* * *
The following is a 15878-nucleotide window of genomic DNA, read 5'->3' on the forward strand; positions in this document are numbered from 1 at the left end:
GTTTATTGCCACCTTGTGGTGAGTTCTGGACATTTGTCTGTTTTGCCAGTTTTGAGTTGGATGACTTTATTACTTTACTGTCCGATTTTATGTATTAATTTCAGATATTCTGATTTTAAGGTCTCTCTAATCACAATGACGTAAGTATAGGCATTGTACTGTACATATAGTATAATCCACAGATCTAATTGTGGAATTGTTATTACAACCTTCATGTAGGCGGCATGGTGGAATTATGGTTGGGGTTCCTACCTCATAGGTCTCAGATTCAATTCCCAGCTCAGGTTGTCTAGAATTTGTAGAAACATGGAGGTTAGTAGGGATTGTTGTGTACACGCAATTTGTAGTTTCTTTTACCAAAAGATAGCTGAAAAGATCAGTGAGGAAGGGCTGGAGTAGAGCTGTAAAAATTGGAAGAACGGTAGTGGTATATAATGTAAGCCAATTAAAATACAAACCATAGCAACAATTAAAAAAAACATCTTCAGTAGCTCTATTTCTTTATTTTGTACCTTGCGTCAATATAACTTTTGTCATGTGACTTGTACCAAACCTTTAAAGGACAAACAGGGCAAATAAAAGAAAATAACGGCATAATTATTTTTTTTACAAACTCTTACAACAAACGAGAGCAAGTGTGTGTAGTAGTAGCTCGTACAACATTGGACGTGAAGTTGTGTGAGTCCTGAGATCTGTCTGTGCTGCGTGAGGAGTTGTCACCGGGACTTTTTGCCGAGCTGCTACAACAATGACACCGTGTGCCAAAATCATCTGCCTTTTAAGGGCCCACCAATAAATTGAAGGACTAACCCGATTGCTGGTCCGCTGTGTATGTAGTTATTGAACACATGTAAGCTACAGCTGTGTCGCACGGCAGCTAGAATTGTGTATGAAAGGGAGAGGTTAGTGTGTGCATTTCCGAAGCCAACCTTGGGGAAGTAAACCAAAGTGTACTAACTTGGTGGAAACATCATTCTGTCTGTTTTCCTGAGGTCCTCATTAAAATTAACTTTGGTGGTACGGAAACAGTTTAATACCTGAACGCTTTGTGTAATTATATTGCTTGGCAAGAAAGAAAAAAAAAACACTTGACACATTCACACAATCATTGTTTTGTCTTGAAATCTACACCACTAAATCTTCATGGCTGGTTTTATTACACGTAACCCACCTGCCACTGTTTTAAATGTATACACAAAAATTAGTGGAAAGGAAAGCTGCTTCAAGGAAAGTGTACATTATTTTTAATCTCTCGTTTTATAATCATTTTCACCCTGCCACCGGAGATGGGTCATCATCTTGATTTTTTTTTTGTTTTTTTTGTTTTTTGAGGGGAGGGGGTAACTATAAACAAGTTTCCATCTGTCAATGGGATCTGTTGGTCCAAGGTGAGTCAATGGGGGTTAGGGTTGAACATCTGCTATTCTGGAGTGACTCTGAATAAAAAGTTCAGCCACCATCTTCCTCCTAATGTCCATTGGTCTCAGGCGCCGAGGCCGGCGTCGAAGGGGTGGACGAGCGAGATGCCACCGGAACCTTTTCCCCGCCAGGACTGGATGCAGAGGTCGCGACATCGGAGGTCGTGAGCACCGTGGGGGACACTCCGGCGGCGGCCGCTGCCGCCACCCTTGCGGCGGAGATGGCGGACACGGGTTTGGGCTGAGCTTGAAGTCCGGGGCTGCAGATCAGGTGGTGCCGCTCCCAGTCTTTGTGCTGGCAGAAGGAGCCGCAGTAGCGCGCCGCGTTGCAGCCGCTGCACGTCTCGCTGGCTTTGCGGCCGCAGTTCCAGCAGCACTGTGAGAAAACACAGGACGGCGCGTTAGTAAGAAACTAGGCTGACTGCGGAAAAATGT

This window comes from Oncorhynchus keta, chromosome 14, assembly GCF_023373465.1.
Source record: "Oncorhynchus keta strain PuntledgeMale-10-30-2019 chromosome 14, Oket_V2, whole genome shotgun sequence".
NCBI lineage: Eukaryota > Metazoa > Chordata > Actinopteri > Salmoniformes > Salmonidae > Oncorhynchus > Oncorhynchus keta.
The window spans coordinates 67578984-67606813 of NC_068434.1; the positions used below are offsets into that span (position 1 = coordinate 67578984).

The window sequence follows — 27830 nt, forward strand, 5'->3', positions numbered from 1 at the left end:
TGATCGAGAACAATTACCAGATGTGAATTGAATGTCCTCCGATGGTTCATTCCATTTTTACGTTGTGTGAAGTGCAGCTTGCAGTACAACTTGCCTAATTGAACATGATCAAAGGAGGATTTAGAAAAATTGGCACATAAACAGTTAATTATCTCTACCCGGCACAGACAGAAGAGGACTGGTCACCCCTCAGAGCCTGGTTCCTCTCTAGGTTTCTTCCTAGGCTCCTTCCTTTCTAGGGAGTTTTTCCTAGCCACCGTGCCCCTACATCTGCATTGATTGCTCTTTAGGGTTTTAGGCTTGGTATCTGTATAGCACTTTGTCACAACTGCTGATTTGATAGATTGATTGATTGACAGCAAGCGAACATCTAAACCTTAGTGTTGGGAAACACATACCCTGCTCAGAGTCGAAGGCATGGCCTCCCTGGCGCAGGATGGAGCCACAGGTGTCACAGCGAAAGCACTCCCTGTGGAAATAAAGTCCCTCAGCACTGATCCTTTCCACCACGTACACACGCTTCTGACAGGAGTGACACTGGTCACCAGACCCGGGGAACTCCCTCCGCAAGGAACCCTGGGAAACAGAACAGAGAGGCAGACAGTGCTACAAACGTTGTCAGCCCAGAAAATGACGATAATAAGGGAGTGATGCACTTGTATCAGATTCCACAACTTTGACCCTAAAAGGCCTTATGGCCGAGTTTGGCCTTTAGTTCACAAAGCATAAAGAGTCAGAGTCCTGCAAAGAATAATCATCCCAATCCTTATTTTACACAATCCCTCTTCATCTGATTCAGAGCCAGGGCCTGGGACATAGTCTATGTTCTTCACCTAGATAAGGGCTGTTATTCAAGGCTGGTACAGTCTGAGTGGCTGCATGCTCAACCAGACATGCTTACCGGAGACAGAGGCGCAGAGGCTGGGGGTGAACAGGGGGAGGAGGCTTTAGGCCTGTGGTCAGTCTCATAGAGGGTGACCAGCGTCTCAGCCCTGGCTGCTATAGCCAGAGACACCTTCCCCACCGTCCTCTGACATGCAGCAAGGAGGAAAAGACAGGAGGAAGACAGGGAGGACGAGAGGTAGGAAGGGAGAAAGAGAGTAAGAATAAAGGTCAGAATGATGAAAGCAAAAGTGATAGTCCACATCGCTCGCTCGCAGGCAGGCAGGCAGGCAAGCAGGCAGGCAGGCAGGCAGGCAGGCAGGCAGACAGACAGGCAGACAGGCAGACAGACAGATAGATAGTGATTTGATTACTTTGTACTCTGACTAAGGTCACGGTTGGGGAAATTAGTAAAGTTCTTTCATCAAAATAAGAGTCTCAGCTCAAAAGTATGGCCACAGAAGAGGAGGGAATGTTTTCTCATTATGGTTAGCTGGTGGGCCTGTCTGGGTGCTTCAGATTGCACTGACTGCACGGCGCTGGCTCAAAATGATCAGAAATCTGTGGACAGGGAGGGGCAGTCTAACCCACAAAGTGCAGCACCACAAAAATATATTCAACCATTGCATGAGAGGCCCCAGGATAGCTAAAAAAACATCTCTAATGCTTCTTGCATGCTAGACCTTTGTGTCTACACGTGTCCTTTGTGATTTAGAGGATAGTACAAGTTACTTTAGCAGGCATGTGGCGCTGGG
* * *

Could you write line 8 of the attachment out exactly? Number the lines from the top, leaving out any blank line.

TGATCGAGAACAATTACCAGATGTGAATTGAATGTCCTCCGATGGTTCATTCCATTTTTACGTTGTGTGAAGTGCAGCTTGCAGTACAACTTGCCTAATTGAACATGATCAAAGGAGGATTTAGAAAAATTGGCACATAAACAGTTAATTATCTCTACCCGGCACAGACAGAAGAGGACTGGTCACCCCTCAGAGCCTGGTTCCTCTCTAGGTTTCTTCCTAGGCTCCTTCCTTTCTAGGGAGTTTTTCCTAGCCACCGTGCCCCTACATCTGCATTGATTGCTCTTTAGGGTTTTAGGCTTGGTATCTGTATAGCACTTTGTCACAACTGCTGATTTGATAGATTGATTGATTGACAGCAAGCGAACATCTAAACCTTAGTGTTGGGAAACACATACCCTGCTCAGAGTCGAAGGCATGGCCTCCCTGGCGCAGGATGGAGCCACAGGTGTCACAGCGAAAGCACTCCCTGTGGAAATAAAGTCCCTCAGCACTGATCCTTTCCACCACGTACACACGCTTCTGACAGGAGTGACACTGGTCACCAGACCCGGGGAACTCCCTCCGCAAGGAACCCTGGGAAACAGAACAGAGAGGCAGACAGTGCTACAAACGTTGTCAGCCCAGAAAATGACGATAATAAGGGAGTGATGCACTTGTATCAGATTCCACAACTTTGACCCTAAAAGGCCTTATGGCCGAGTTTGGCCTTTAGTTCACAAAGCATAAAGAGTCAGAGTCCTGCAAAGAATAATCATCCCAATCCTTATTTTACACAATCCCTCTTCATCTGATTCAGAGCCAGGGCCTGGGACATAGTCTATGTTCTTCACCTAGATAAGGGCTGTTATTCAAGGCTGGTACAGTCTGAGTGGCTGCATGCTCAACCAGACATGCTTACCGGAGACAGAGGCGCAGAGGCTGGGGGTGAACAGGGGGAGGAGGCTTTAGGCCTGTGGTCAGTCTCATAGAGGGTGACCAGCGTCTCAGCCCTGGCTGCTATAGCCAGAGACACCTTCCCCACCGTCCTCTGACATGCAGCAAGGAGGAAAAGACAGGAGGAAGACAGGGAGGACGAGAGGTAGGAAGGGAGAAAGAGAGTAAGAATAAAGGTCAGAATGATGAAAGCAAAAGTGATAGTCCACATCGCTCGCTCGCAGGCAGGCAGGCAGGCAAGCAGGCAGGCAGGCAGGCAGGCAGGCAGGCAGACAGACAGGCAGACAGGCAGACAGACAGATAGATAGTGATTTGATTACTTTGTACTCTGACTAAGGTCACGGTTGGGGAAATTAGTAAAGTTCTTTCATCAAAATAAGAGTCTCAGCTCAAAAGTATGGCCACAGAAGAGGAGGGAATGTTTTCTCATTATGGTTAGCTGGTGGGCCTGTCTGGGTGCTTCAGATTGCACTGACTGCACGGCGCTGGCTCAAAATGATCAGAAATCTGTGGACAGGGAGGGGCAGTCTAACCCACAAAGTGCAGCACCACAAAAATATATTCAACCATTGCATGAGAGGCCCCAGGATAGCTAAAAAAACATCTCTAATGCTTCTTGCATGCTAGACCTTTGTGTCTACACGTGTCCTTTGTGATTTAGAGGATAGTACAAGTTACTTTAGCAGGCATGTGGCGCTGGG